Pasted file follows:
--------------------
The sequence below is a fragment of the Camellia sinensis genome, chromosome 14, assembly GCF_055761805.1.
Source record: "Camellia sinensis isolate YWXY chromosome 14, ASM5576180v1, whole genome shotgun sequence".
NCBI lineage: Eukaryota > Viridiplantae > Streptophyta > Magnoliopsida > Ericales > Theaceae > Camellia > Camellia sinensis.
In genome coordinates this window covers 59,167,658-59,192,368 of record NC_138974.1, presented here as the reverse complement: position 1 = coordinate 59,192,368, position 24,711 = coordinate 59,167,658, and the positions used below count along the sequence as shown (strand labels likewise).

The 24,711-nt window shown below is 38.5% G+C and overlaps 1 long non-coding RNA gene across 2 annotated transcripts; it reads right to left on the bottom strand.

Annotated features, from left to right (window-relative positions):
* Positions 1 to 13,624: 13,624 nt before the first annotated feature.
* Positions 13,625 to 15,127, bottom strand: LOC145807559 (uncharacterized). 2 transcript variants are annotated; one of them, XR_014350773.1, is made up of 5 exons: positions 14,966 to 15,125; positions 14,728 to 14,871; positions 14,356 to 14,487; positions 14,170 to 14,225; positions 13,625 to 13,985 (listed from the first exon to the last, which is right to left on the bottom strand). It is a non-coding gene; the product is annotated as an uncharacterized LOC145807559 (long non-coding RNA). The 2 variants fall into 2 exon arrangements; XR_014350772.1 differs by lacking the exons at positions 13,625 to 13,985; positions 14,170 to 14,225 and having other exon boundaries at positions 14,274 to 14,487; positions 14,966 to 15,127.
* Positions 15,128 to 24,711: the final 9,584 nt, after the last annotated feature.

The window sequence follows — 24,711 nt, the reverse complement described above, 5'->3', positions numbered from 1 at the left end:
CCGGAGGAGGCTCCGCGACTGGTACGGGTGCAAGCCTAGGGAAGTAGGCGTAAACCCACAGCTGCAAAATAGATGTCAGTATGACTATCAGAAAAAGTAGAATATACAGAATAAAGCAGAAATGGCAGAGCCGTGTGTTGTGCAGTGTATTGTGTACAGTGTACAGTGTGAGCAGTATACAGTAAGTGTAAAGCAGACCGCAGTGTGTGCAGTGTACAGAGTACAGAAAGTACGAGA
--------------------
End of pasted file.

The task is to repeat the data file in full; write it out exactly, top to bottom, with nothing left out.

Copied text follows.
The sequence below is a fragment of the Camellia sinensis genome, chromosome 14, assembly GCF_055761805.1.
Source record: "Camellia sinensis isolate YWXY chromosome 14, ASM5576180v1, whole genome shotgun sequence".
NCBI lineage: Eukaryota > Viridiplantae > Streptophyta > Magnoliopsida > Ericales > Theaceae > Camellia > Camellia sinensis.
In genome coordinates this window covers 59,167,658-59,192,368 of record NC_138974.1, presented here as the reverse complement: position 1 = coordinate 59,192,368, position 24,711 = coordinate 59,167,658, and the positions used below count along the sequence as shown (strand labels likewise).

The 24,711-nt window shown below is 38.5% G+C and overlaps 1 long non-coding RNA gene across 2 annotated transcripts; it reads right to left on the bottom strand.

Annotated features, from left to right (window-relative positions):
* Positions 1 to 13,624: 13,624 nt before the first annotated feature.
* Positions 13,625 to 15,127, bottom strand: LOC145807559 (uncharacterized). 2 transcript variants are annotated; one of them, XR_014350773.1, is made up of 5 exons: positions 14,966 to 15,125; positions 14,728 to 14,871; positions 14,356 to 14,487; positions 14,170 to 14,225; positions 13,625 to 13,985 (listed from the first exon to the last, which is right to left on the bottom strand). It is a non-coding gene; the product is annotated as an uncharacterized LOC145807559 (long non-coding RNA). The 2 variants fall into 2 exon arrangements; XR_014350772.1 differs by lacking the exons at positions 13,625 to 13,985; positions 14,170 to 14,225 and having other exon boundaries at positions 14,274 to 14,487; positions 14,966 to 15,127.
* Positions 15,128 to 24,711: the final 9,584 nt, after the last annotated feature.

The window sequence follows — 24,711 nt, the reverse complement described above, 5'->3', positions numbered from 1 at the left end:
CCGGAGGAGGCTCCGCGACTGGTACGGGTGCAAGCCTAGGGAAGTAGGCGTAAACCCACAGCTGCAAAATAGATGTCAGTATGACTATCAGAAAAAGTAGAATATACAGAATAAAGCAGAAATGGCAGAGCCGTGTGTTGTGCAGTGTATTGTGTACAGTGTACAGTGTGAGCAGTATACAGTAAGTGTAAAGCAGACCGCAGTGTGTGCAGTGTACAGAGTACAGAAAGTACGAGA